# check if a point exists in given area containing 4 vertices

refering to http://www.weather.gov/directives/sym/pd01008006curr.pdf, page 8, we are given an area with four vertices in geographic coordinate system(lat and long system). I want to check if a point with particular lat and long exists within that area.

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The way to test whether or not a point is within an arbitrary polygon (any number of sides, concave allowed as well) is to choose a point that you know is OUTSIDE the polygon; if a line segment between the point you are testing and the point that is outside the polygon crosses an ODD number of the polygon segments, the point is within the polygon.

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That's a correlary of the Jordan Curve Theorem. en.wikipedia.org/wiki/Jordan_curve_theorem – Jason S Jun 3 '09 at 15:55
@JasonS: interesting; I just learned it as "the way to test for whether a point is in an arbitrary polygon". The source I learned it from might have gotten it from that theorem, though. – Paul Sonier Jun 3 '09 at 15:57

This is a point-in-polygon problem on a sphere with a coordinate system, which has several subtleties that make it harder than the "regular" point-in-polygon problem in the X-Y plane:

1) what's inside and outside? (e.g. if I have a small "square" 1 miles on a side, does it enclose the 1 square mile, or the remainder of the earth's surface? This is a trivial example but for very large polygons it may be unclear which should be inside and which should be outside, unless specified explicitly)

2) are the segments of the polygons great-circle segments? If so, then those do not represent straight lines in a lat-long coordinate system unless they are meridian lines or the equator -- and you need to deal with curves rather than lines in your geometry. Spherical geometry is the way to go.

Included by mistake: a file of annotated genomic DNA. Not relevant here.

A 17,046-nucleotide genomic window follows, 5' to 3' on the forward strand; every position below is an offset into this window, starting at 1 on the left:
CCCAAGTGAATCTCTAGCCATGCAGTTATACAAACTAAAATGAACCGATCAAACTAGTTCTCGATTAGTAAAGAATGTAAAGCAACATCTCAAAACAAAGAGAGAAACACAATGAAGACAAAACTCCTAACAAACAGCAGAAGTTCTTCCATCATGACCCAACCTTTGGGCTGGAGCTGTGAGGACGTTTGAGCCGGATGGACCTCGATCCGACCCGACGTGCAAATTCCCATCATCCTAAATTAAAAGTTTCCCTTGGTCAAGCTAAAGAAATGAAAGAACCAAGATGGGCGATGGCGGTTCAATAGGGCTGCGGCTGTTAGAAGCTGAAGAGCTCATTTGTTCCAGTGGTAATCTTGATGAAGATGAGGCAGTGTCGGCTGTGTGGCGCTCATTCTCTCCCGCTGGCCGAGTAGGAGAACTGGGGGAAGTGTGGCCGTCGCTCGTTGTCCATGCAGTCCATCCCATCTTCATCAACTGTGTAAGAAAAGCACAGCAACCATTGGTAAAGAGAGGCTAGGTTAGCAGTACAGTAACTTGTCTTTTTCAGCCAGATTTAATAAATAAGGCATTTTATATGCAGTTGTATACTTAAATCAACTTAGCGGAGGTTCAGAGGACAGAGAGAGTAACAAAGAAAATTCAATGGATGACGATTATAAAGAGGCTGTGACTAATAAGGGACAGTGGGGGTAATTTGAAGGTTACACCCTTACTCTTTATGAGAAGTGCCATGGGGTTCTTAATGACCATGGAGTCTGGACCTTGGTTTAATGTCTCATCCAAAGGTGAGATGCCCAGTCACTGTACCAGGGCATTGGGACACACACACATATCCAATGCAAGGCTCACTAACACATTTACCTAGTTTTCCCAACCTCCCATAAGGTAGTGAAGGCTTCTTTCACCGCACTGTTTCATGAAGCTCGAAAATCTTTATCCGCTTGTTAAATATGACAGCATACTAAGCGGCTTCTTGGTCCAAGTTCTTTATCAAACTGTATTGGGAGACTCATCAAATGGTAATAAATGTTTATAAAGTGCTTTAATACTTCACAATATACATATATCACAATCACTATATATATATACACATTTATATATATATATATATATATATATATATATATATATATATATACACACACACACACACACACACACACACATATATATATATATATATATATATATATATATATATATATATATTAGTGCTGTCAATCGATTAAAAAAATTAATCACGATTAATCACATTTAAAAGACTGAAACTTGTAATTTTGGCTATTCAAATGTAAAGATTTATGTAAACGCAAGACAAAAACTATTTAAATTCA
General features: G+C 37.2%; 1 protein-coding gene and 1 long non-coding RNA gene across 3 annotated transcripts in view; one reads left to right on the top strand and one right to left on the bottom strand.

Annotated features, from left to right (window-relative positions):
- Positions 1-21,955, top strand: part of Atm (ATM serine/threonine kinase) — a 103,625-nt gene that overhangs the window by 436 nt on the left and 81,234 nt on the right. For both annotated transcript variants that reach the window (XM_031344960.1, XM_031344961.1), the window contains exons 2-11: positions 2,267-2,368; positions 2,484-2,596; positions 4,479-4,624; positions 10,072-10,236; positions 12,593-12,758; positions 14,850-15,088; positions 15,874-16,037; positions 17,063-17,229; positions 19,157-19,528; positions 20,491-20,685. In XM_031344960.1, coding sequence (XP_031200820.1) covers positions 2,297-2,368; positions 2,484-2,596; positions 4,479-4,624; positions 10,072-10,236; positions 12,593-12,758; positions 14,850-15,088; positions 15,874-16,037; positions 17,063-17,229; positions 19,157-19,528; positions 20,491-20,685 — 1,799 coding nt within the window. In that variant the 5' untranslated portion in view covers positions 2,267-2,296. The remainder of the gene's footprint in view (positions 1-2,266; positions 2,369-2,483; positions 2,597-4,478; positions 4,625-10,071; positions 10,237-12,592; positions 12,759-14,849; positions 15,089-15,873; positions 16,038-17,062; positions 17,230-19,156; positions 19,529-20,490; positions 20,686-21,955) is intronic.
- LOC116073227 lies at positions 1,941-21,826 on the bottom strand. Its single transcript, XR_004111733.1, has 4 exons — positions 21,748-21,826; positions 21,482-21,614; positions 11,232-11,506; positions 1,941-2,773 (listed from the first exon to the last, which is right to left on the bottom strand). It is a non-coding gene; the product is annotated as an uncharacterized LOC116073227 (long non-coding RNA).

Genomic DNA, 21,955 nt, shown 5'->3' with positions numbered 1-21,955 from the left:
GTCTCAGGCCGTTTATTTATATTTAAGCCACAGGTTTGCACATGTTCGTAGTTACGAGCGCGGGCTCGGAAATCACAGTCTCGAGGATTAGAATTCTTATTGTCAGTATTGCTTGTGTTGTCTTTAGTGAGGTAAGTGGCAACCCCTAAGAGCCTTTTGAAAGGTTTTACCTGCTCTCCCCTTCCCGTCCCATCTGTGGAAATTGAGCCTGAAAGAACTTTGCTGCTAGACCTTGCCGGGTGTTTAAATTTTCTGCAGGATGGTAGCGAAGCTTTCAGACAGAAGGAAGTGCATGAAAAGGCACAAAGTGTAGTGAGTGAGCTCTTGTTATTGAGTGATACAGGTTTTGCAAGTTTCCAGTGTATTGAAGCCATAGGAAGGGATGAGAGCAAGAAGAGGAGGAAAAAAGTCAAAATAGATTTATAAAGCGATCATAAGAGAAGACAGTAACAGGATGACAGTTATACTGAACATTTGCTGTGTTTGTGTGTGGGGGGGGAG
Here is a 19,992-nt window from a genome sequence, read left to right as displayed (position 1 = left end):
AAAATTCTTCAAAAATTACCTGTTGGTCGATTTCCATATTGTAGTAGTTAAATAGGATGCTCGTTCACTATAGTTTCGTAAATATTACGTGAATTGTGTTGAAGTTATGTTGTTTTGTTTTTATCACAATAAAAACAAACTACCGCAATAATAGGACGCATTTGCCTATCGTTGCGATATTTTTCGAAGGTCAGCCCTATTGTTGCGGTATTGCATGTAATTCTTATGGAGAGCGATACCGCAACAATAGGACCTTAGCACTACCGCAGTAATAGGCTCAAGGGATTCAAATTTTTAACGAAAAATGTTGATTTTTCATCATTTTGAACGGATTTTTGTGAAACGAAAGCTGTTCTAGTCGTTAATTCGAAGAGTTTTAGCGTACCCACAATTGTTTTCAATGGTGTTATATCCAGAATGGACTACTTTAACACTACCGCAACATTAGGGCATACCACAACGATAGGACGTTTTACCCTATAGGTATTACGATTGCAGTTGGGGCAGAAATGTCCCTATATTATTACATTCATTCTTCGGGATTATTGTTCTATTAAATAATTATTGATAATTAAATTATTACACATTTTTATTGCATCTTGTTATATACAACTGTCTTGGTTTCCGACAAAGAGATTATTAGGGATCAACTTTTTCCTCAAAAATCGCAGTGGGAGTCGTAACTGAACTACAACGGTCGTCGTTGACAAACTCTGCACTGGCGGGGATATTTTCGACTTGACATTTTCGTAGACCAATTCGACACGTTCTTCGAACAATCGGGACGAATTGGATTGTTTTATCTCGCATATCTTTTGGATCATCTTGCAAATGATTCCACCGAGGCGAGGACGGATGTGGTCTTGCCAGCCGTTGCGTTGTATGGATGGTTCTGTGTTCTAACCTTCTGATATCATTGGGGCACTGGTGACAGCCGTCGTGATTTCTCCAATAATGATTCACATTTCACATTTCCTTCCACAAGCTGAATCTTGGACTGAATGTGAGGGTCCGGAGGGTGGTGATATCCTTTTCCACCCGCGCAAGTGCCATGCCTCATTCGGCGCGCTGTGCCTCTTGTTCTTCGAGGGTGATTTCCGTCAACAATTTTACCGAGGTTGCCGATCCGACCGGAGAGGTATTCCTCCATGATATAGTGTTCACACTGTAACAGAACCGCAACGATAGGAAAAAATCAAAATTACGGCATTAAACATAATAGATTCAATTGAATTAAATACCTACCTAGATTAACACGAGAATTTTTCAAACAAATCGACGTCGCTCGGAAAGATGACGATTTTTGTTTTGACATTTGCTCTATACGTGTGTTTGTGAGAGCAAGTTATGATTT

3) "edges" of the coordinate system (international date line and the poles) -- the "square" delimited by longitudes +179.9 degrees, -179.9 degrees, and latitudes +0.1degree, -0.1degree would not usually be considered to contain the point 0 N, 0 W, and would be considered to contain the point 0 N, 180 W. But if you naively check inequalities with lat/long points, you'll get the opposite answer.

So I don't have an answer but those are subtle issues to consider. (read this as "make sure you include them as test cases"!)

edit: I found the spheres package which has the method SphericalPolygon.contains that may do what you are looking for. However I have not personally used this package, and it's GPL, not LGPL, so it will "contaminate" the rest of your source if you wish to use this in a proprietary product.

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The other issue is can the edges of the polygon cross one another. A 4 vertex polygon can be a simple solid thing or a thing composed of two triangles. – jmucchiello Jun 3 '09 at 16:10
If your vertices are given in order, the inside is the right side. – MSalters Jun 3 '09 at 16:11
well that's true as well. :) I had dismissed that situation because although it's possible, it's not sensible data from a GIS database. – Jason S Jun 3 '09 at 16:11